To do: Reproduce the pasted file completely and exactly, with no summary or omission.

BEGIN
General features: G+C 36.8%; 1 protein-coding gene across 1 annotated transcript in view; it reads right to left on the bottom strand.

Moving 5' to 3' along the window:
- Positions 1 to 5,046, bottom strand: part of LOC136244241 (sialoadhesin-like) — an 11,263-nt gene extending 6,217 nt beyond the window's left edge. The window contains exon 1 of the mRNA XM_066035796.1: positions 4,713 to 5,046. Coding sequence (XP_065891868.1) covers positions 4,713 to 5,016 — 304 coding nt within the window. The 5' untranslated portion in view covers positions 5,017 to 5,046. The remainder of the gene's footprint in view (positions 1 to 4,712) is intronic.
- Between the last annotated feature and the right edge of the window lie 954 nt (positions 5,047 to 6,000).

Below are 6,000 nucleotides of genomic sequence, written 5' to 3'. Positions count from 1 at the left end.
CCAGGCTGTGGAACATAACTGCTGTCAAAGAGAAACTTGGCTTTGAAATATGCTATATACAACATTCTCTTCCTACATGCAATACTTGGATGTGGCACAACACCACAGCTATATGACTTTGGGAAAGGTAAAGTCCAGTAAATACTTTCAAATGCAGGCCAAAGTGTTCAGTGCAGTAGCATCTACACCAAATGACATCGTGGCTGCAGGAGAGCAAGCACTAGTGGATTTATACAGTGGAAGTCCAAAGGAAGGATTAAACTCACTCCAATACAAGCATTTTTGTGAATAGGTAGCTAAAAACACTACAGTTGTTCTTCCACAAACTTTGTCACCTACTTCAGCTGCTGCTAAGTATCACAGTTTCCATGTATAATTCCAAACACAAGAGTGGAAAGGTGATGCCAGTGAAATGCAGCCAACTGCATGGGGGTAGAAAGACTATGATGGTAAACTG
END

General features: G+C 36.8%; 1 protein-coding gene across 1 annotated transcript in view; it reads right to left on the bottom strand.

Moving 5' to 3' along the window:
- Positions 1 to 5,046, bottom strand: part of LOC136244241 (sialoadhesin-like) — an 11,263-nt gene extending 6,217 nt beyond the window's left edge. The window contains exon 1 of the mRNA XM_066035796.1: positions 4,713 to 5,046. Coding sequence (XP_065891868.1) covers positions 4,713 to 5,016 — 304 coding nt within the window. The 5' untranslated portion in view covers positions 5,017 to 5,046. The remainder of the gene's footprint in view (positions 1 to 4,712) is intronic.
- Between the last annotated feature and the right edge of the window lie 954 nt (positions 5,047 to 6,000).

Below are 6,000 nucleotides of genomic sequence, written 5' to 3'. Positions count from 1 at the left end.
CCAGGCTGTGGAACATAACTGCTGTCAAAGAGAAACTTGGCTTTGAAATATGCTATATACAACATTCTCTTCCTACATGCAATACTTGGATGTGGCACAACACCACAGCTATATGACTTTGGGAAAGGTAAAGTCCAGTAAATACTTTCAAATGCAGGCCAAAGTGTTCAGTGCAGTAGCATCTACACCAAATGACATCGTGGCTGCAGGAGAGCAAGCACTAGTGGATTTATACAGTGGAAGTCCAAAGGAAGGATTAAACTCACTCCAATACAAGCATTTTTGTGAATAGGTAGCTAAAAACACTACAGTTGTTCTTCCACAAACTTTGTCACCTACTTCAGCTGCTGCTAAGTATCACAGTTTCCATGTATAATTCCAAACACAAGAGTGGAAAGGTGATGCCAGTGAAATGCAGCCAACTGCATGGGGGTAGAAAGACTATGATGGTAAACTG